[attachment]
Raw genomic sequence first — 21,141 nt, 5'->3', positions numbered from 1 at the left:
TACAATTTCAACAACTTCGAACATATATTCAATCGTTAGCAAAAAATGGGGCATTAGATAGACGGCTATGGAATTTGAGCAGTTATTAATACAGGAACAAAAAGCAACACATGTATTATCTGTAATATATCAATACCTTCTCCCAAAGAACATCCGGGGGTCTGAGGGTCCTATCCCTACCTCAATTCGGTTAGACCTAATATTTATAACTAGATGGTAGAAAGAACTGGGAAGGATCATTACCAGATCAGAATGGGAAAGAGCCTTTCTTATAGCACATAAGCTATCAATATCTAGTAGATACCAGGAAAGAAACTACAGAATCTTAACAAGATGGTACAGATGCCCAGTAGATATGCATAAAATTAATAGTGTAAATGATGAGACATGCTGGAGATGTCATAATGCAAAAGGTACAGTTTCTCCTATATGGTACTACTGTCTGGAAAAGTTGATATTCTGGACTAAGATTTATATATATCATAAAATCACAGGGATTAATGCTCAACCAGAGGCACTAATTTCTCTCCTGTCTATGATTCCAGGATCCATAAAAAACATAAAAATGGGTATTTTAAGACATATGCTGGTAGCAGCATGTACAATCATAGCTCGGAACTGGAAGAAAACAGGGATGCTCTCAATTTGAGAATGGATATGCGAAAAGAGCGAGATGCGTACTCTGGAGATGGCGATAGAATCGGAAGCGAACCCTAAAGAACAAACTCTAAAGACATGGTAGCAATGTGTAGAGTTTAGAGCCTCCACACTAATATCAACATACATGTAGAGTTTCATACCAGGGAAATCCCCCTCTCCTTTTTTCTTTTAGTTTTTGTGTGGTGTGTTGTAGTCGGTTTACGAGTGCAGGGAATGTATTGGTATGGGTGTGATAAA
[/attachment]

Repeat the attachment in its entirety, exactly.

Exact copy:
Raw genomic sequence first — 21,141 nt, 5'->3', positions numbered from 1 at the left:
TACAATTTCAACAACTTCGAACATATATTCAATCGTTAGCAAAAAATGGGGCATTAGATAGACGGCTATGGAATTTGAGCAGTTATTAATACAGGAACAAAAAGCAACACATGTATTATCTGTAATATATCAATACCTTCTCCCAAAGAACATCCGGGGGTCTGAGGGTCCTATCCCTACCTCAATTCGGTTAGACCTAATATTTATAACTAGATGGTAGAAAGAACTGGGAAGGATCATTACCAGATCAGAATGGGAAAGAGCCTTTCTTATAGCACATAAGCTATCAATATCTAGTAGATACCAGGAAAGAAACTACAGAATCTTAACAAGATGGTACAGATGCCCAGTAGATATGCATAAAATTAATAGTGTAAATGATGAGACATGCTGGAGATGTCATAATGCAAAAGGTACAGTTTCTCCTATATGGTACTACTGTCTGGAAAAGTTGATATTCTGGACTAAGATTTATATATATCATAAAATCACAGGGATTAATGCTCAACCAGAGGCACTAATTTCTCTCCTGTCTATGATTCCAGGATCCATAAAAAACATAAAAATGGGTATTTTAAGACATATGCTGGTAGCAGCATGTACAATCATAGCTCGGAACTGGAAGAAAACAGGGATGCTCTCAATTTGAGAATGGATATGCGAAAAGAGCGAGATGCGTACTCTGGAGATGGCGATAGAATCGGAAGCGAACCCTAAAGAACAAACTCTAAAGACATGGTAGCAATGTGTAGAGTTTAGAGCCTCCACACTAATATCAACATACATGTAGAGTTTCATACCAGGGAAATCCCCCTCTCCTTTTTTCTTTTAGTTTTTGTGTGGTGTGTTGTAGTCGGTTTACGAGTGCAGGGAATGTATTGGTATGGGTGTGATAAA